The dunes are numbered by the distance from the gate to the national park. The previous day we’d shot dune number 35, and on this day we traveled another five kilometers along the road to dune number 40.
This one is closer to the road, though still a bit of a walk out until you get to a point where you can photograph something like this image (right) with the camel thorn tree at the base and just the dune in the background.
There was some thin cloud cover on this day, so the contrast between the dark side of the dune and the light side wasn’t so great. You can still see the sand blowing off the right side though, over the crest of the dune.
My settings were f/11 for a 1/50 of a second at ISO 400. I was using a slightly higher ISO so that my shutter speed didn’t get too low, partly because of the wind, but also, in this case, so I didn’t blur the movement of the sand too much. 1/50 of a second will show a little bit of movement in that sand, but 1/13 or so if I’d used ISO 100 would have probably shown the sand a little bit too smoothed over, and perhaps start to reduce the definition.
The following morning, a number of the participants did a helicopter ride, and I’d planned to do a balloon ride with a few other participants, but the wind was blowing in the wrong direction on this day, so our balloon didn’t go up. The helicopter did though, and those guests got some amazing shots.
After we gathered the group back together at 9 am we started our long drive to Walvis Bay, where we’d spend one night before driving up the Skeleton Coast towards Sesfontein. We made a number of stops along the way of course, and one that turned out to be nice and productive was the Zeila Shipwreck.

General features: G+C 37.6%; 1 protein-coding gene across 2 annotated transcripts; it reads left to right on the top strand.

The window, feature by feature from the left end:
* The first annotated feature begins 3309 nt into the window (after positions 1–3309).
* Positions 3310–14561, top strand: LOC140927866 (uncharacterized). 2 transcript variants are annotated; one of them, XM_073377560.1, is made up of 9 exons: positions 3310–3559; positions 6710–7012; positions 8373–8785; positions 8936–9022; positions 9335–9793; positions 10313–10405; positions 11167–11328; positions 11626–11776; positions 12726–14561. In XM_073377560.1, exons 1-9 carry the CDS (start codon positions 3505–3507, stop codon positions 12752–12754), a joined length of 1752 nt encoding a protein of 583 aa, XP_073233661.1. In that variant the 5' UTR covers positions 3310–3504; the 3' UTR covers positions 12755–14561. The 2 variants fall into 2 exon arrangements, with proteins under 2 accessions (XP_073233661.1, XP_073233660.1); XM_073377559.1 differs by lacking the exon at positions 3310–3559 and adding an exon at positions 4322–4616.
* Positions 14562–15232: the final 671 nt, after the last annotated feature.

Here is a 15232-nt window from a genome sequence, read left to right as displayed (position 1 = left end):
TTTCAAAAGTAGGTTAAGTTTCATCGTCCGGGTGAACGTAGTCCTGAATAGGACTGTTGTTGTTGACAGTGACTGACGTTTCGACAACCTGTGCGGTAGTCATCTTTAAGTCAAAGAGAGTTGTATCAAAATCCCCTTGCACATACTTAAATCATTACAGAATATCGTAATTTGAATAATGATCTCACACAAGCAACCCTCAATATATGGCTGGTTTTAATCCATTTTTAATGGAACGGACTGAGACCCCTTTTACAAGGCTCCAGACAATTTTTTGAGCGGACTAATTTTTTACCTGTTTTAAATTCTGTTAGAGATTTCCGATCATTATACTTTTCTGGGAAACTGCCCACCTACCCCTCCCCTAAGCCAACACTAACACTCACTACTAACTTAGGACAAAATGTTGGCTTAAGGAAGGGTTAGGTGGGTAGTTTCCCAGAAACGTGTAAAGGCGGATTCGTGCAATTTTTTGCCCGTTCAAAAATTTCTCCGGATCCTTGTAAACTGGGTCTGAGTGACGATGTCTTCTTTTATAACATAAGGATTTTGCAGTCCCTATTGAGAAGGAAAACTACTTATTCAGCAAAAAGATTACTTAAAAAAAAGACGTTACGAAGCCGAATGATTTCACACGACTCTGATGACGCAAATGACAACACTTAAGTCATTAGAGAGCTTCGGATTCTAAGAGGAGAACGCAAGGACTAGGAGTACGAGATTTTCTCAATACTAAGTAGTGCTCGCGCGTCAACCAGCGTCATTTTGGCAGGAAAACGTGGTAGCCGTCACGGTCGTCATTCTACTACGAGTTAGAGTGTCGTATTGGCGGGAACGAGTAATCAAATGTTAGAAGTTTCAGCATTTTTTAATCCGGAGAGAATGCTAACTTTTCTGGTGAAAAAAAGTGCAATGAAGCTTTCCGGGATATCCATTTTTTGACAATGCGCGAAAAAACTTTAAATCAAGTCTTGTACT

As we approached, with the morning mist still quite thick, our driver asked if it was worth going because the weather was so bad. Of course, my answer was hell yes! As you can see from this next image, we were able to photograph the Zeila not only in somewhat rough seas but with a bit of mist too. I’ve increased the contrast quite a bit, so the mist isn’t heavily apparent, but I think you can still get a sense of story from this image (below).
Zeila Shipwreck in Mist
I don’t get too hung-up about trying to create a sense of story in my images, opting usually for the goal that I want my images to invoke some kind of an emotion in the viewer. But, when you have story staring you in the face, it’s definitely worth working with. A shipwreck sitting in a calm sea on a sunny day doesn’t really have any more story than, OK, it’s a shipwreck.
A shipwreck in mist with rough seas tells you so much more about why the ship ran ashore in the first place. Of course, it’s a fine line though. I left only a hint of the mist with my processing because I wanted to show the definition of the ship and the waves. The original picture has much heavier mist, but that led to less clarity.